“With thousands of men and women dying each year in our state from opioids, Ohio families cannot afford for Governor Kasich to wait any longer to declare a statewide emergency and bring additional emergency and permanent state funds to local efforts aimed at prevention, treatment and law enforcement. Too many lives are at stake.”
Dayton Mayor Nan Whaley also weighed-in on the announcement. Whaley, a candidate for governor next year, has initiated a lawsuit against drug manufacturers. She provided an important history on the crisis that Kasich and others don’t like to dwell on because they reveal inconvenient truths about for-profit pharmaceutical companies, their duty to deliver shareholder value with increased prices for drugs, and how the free market isn’t free at all.
“This epidemic didn’t just pop up organically,” Whaley said via email. “It started because for years, unprincipled drug companies pushed opioid painkillers on doctors and patients. By the time the medical community realized how addictive these painkillers were, it was too late. Hundreds of thousands of people were hooked, and when their prescriptions ran out, they turned to synthetic opioids and heroin.”
Speaking to Whaley’s point, Dean Baker at the Center for Economic and Policy Research explained the status quo on rising costs in greater detail.
“The incentive to distribute ‘grossly misleading’ information about their products comes from the government-granted patent monopolies which allow companies to charge prices that can be several thousand percent above the free market price. This is straight textbook economics. Corporations are motivated by profit. If they can sell a pill for five dollars that costs them a few cents to manufacture, they have an enormous incentive to market it as widely as possible.”
Kasich loves to talk bipartisanship despite a record that shows otherwise, so would he bend a knee to a suggestion Baker offers to immediately make drug costs tumble dramatically to show bipartisanship? Allow all drugs to be produced as generics on the day they were approved by the Food and Drug Administration?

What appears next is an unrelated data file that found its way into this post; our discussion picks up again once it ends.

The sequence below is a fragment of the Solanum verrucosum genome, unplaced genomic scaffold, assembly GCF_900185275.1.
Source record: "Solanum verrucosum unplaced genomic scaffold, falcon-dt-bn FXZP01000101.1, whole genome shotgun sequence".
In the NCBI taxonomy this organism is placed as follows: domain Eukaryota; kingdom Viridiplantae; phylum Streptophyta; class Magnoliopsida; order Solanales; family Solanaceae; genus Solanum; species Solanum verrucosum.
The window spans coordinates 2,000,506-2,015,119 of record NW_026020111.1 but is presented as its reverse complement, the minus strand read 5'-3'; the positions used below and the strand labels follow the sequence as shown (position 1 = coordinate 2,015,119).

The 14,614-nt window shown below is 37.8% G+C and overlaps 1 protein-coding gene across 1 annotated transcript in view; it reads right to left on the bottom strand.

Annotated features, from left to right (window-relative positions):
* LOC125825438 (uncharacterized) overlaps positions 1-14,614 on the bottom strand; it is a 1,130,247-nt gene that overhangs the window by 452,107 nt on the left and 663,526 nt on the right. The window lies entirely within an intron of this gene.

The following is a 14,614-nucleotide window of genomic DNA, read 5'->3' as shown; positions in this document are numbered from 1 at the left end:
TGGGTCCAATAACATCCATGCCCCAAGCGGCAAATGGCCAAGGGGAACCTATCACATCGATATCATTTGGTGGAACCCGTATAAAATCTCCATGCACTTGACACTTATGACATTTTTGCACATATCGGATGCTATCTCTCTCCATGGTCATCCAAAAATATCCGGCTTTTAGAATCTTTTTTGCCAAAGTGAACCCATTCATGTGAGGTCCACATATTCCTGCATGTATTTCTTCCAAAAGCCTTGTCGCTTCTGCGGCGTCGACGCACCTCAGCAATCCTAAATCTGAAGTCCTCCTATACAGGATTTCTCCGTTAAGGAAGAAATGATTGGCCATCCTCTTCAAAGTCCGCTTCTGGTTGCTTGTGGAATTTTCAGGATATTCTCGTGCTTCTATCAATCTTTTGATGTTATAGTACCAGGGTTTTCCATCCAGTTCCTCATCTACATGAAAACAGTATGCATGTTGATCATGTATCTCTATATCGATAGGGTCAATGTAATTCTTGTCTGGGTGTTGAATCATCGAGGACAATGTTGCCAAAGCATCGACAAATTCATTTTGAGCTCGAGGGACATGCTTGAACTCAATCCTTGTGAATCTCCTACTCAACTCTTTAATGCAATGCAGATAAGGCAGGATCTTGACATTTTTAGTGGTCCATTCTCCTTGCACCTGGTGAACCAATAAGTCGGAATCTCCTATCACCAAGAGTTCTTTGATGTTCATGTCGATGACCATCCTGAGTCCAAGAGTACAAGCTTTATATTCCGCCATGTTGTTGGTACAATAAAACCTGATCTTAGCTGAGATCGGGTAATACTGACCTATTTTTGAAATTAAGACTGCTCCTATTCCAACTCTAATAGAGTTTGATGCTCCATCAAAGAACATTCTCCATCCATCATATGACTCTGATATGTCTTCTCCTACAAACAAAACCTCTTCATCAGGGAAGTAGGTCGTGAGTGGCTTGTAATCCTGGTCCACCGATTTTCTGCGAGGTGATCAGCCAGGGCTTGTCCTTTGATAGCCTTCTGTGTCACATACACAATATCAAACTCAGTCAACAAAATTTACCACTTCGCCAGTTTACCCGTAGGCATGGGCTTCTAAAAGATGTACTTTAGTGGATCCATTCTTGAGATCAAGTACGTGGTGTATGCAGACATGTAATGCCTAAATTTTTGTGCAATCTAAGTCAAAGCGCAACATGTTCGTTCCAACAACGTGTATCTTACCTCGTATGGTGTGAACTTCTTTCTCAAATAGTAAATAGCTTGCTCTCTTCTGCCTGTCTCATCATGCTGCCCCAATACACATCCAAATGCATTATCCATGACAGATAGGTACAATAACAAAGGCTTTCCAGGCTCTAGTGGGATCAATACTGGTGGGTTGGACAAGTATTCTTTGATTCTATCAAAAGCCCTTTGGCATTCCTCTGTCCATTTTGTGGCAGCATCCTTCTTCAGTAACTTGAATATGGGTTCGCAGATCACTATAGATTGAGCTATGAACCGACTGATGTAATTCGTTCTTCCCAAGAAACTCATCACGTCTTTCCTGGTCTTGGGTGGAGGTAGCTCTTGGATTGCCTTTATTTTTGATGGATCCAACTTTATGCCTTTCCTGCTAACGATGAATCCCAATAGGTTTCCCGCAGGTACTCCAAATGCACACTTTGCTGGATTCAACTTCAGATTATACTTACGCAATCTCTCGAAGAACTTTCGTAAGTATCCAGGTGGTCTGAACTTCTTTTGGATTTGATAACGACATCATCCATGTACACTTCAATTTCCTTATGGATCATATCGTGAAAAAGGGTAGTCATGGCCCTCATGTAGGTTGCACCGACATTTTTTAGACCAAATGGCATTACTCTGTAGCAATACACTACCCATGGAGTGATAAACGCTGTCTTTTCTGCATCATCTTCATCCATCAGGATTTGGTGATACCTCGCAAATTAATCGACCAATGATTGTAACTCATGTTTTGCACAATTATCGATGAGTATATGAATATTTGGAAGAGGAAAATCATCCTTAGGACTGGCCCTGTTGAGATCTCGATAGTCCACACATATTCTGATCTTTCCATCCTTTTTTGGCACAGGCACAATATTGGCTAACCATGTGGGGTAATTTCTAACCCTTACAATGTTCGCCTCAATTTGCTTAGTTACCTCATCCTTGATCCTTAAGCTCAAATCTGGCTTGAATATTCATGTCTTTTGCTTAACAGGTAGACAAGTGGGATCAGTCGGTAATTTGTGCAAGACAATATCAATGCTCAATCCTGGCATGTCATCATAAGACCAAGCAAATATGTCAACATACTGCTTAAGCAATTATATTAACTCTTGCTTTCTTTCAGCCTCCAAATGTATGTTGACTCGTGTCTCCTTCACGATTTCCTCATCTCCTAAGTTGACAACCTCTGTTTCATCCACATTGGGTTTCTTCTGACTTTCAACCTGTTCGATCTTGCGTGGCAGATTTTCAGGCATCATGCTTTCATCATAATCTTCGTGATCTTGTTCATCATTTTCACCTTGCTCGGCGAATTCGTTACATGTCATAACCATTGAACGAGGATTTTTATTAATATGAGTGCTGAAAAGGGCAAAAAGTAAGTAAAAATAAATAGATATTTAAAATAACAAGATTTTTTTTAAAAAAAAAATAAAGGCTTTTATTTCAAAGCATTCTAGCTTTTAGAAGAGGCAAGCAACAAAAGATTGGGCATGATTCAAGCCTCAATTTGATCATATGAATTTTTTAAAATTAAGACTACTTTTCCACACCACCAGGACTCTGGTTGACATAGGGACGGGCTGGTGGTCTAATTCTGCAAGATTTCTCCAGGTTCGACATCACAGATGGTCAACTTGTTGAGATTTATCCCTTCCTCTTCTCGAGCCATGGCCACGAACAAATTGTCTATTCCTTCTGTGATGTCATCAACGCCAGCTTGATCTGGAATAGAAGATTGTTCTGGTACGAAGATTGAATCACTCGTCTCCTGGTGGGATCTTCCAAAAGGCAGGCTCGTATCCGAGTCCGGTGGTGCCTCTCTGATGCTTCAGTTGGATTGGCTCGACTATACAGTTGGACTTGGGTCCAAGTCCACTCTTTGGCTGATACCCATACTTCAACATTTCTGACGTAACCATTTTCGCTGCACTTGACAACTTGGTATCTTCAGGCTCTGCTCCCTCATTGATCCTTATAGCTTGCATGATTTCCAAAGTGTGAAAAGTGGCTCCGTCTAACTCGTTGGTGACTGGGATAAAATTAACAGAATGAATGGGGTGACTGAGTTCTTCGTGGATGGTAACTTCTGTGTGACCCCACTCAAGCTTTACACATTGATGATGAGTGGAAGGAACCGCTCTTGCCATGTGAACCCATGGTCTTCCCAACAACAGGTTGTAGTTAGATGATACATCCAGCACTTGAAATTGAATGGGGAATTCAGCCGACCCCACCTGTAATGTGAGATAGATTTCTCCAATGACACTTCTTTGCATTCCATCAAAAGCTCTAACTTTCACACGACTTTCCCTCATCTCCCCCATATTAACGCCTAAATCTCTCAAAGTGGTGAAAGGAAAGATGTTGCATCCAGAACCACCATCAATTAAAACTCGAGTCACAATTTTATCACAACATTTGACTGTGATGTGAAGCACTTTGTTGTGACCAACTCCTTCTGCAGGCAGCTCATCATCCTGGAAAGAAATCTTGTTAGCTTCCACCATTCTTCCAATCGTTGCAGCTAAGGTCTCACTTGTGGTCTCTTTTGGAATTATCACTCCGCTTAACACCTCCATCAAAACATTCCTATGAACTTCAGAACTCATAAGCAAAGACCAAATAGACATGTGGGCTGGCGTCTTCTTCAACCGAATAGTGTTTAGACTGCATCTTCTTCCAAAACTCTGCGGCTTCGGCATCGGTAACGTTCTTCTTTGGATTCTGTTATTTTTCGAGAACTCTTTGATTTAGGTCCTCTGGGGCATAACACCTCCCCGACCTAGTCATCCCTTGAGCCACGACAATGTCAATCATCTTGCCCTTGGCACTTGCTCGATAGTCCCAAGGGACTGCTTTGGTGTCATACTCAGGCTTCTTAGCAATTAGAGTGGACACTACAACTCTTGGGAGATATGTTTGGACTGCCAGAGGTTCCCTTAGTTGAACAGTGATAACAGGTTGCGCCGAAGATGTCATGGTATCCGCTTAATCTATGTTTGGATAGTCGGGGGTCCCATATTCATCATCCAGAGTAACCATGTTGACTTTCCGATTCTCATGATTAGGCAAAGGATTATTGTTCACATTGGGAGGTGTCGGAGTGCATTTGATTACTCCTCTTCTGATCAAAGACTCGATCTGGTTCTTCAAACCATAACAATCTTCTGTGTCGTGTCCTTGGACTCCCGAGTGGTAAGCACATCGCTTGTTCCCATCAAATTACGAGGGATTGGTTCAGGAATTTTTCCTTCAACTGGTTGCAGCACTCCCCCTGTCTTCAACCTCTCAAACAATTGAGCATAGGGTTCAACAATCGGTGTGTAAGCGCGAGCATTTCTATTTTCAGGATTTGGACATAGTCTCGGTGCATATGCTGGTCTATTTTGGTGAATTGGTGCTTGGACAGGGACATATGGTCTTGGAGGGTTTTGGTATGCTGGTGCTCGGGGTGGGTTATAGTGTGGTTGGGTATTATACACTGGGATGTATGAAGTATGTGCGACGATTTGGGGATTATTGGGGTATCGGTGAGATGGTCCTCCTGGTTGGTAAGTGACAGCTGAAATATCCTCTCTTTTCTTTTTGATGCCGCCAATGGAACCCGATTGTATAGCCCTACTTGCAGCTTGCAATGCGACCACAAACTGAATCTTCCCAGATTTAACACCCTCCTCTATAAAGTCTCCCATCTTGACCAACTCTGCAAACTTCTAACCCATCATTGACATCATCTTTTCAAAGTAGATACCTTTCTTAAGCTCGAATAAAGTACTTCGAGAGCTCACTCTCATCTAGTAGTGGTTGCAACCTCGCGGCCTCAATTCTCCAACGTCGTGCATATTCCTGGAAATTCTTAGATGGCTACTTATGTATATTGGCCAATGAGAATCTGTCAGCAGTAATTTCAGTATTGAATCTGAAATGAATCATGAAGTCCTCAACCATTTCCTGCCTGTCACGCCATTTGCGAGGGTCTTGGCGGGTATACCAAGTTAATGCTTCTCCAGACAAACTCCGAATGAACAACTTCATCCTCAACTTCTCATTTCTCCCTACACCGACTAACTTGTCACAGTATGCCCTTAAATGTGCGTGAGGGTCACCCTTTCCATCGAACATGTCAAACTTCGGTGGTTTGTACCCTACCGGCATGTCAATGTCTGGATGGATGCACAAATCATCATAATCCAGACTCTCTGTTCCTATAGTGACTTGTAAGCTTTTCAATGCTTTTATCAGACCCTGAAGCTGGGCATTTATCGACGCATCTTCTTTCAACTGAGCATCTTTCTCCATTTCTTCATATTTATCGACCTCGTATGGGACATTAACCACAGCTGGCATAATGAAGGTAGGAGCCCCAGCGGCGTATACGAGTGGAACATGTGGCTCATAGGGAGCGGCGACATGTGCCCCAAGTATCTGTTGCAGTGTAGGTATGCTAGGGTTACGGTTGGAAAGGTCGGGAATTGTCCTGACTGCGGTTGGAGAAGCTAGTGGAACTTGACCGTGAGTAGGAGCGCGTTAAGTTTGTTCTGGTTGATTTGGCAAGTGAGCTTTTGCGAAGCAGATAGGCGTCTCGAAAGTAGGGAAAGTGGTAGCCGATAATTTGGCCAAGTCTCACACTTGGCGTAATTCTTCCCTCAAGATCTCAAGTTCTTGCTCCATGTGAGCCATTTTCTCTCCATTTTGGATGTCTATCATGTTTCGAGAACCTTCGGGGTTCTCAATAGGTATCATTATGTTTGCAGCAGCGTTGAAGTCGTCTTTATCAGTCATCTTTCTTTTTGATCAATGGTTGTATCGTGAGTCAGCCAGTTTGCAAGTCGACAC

Kasich, who’s on track to wander off the political radar screen in about 20 months due to term limits, made his big offer on the crisis plaguing Ohio at his final State of the State address. His plan is to use $20 million of Third Frontier money for innovations in the fight against opioids.
“Maybe this is going to help us to really overcome this,” Kasich said. “I think the $20 million is going to be worth it. I’m excited. And I hope you’re excited that we’re thinking a little bit differently about all of this.”
According to WCPO, former Cincinnati state Rep. Denise Driehaus called on Kasich to immediately release $400 million in state dollars to fight the heroin crisis. Her call for Kasich to do something came with Greater Cincinnati stuck “in the midst of an outbreak of heroin overdoses – more than 80 over the course of three days, and counting.
Driehaus asked Kasich to declare a public health crisis “and immediately make available $400 million in emergency Rainy Day Funds for local communities to help beat back the heroin and opioid torrent.”
When Trump, who Kasich has become a symbolic foe to after last year’s race in which he won just one state and earned one Electoral College vote, beats Ohio’s leader in leadership on such an important issue that is literally a matter of life and death, it shows how weak the flim-flam governor is when it comes to seeing and acting on a crisis like opioids that even impacts Kasich’s sidekick of eight years, Lt. Gov. Mary Taylor, who made public her family’s problems on this very issue.